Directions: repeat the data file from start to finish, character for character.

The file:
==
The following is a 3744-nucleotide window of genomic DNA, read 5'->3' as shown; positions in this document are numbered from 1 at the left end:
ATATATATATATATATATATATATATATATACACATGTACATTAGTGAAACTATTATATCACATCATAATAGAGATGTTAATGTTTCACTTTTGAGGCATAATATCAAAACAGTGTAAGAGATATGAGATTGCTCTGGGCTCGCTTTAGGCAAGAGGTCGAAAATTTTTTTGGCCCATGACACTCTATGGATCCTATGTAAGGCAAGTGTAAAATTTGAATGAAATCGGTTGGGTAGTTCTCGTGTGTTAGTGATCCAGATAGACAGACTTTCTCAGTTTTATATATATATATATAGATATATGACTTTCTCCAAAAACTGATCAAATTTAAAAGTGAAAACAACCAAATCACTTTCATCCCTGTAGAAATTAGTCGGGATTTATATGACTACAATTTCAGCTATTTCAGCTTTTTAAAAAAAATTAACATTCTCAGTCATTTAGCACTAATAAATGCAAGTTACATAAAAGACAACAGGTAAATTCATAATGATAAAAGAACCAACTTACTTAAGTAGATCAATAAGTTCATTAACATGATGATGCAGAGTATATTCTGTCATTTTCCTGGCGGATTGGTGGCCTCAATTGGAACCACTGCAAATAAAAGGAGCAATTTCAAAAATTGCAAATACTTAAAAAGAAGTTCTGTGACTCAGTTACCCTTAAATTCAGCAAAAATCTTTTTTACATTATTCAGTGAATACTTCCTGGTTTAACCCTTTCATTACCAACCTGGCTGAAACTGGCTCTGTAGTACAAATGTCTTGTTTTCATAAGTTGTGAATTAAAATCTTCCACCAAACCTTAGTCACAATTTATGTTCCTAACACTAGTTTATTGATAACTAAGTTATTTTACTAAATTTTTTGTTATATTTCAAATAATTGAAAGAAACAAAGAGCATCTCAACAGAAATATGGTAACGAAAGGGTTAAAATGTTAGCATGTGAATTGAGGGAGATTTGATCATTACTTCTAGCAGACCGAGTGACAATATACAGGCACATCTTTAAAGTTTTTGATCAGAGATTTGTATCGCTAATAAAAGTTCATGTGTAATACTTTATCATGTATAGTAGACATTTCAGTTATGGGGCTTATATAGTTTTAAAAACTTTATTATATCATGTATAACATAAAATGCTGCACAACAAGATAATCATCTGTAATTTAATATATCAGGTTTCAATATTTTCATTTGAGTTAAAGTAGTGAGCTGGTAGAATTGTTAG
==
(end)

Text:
The following is a 3744-nucleotide window of genomic DNA, read 5'->3' as shown; positions in this document are numbered from 1 at the left end:
ATATATATATATATATATATATATATATATACACATGTACATTAGTGAAACTATTATATCACATCATAATAGAGATGTTAATGTTTCACTTTTGAGGCATAATATCAAAACAGTGTAAGAGATATGAGATTGCTCTGGGCTCGCTTTAGGCAAGAGGTCGAAAATTTTTTTGGCCCATGACACTCTATGGATCCTATGTAAGGCAAGTGTAAAATTTGAATGAAATCGGTTGGGTAGTTCTCGTGTGTTAGTGATCCAGATAGACAGACTTTCTCAGTTTTATATATATATATATAGATATATGACTTTCTCCAAAAACTGATCAAATTTAAAAGTGAAAACAACCAAATCACTTTCATCCCTGTAGAAATTAGTCGGGATTTATATGACTACAATTTCAGCTATTTCAGCTTTTTAAAAAAAATTAACATTCTCAGTCATTTAGCACTAATAAATGCAAGTTACATAAAAGACAACAGGTAAATTCATAATGATAAAAGAACCAACTTACTTAAGTAGATCAATAAGTTCATTAACATGATGATGCAGAGTATATTCTGTCATTTTCCTGGCGGATTGGTGGCCTCAATTGGAACCACTGCAAATAAAAGGAGCAATTTCAAAAATTGCAAATACTTAAAAAGAAGTTCTGTGACTCAGTTACCCTTAAATTCAGCAAAAATCTTTTTTACATTATTCAGTGAATACTTCCTGGTTTAACCCTTTCATTACCAACCTGGCTGAAACTGGCTCTGTAGTACAAATGTCTTGTTTTCATAAGTTGTGAATTAAAATCTTCCACCAAACCTTAGTCACAATTTATGTTCCTAACACTAGTTTATTGATAACTAAGTTATTTTACTAAATTTTTTGTTATATTTCAAATAATTGAAAGAAACAAAGAGCATCTCAACAGAAATATGGTAACGAAAGGGTTAAAATGTTAGCATGTGAATTGAGGGAGATTTGATCATTACTTCTAGCAGACCGAGTGACAATATACAGGCACATCTTTAAAGTTTTTGATCAGAGATTTGTATCGCTAATAAAAGTTCATGTGTAATACTTTATCATGTATAGTAGACATTTCAGTTATGGGGCTTATATAGTTTTAAAAACTTTATTATATCATGTATAACATAAAATGCTGCACAACAAGATAATCATCTGTAATTTAATATATCAGGTTTCAATATTTTCATTTGAGTTAAAGTAGTGAGCTGGTAGAATTGTTAG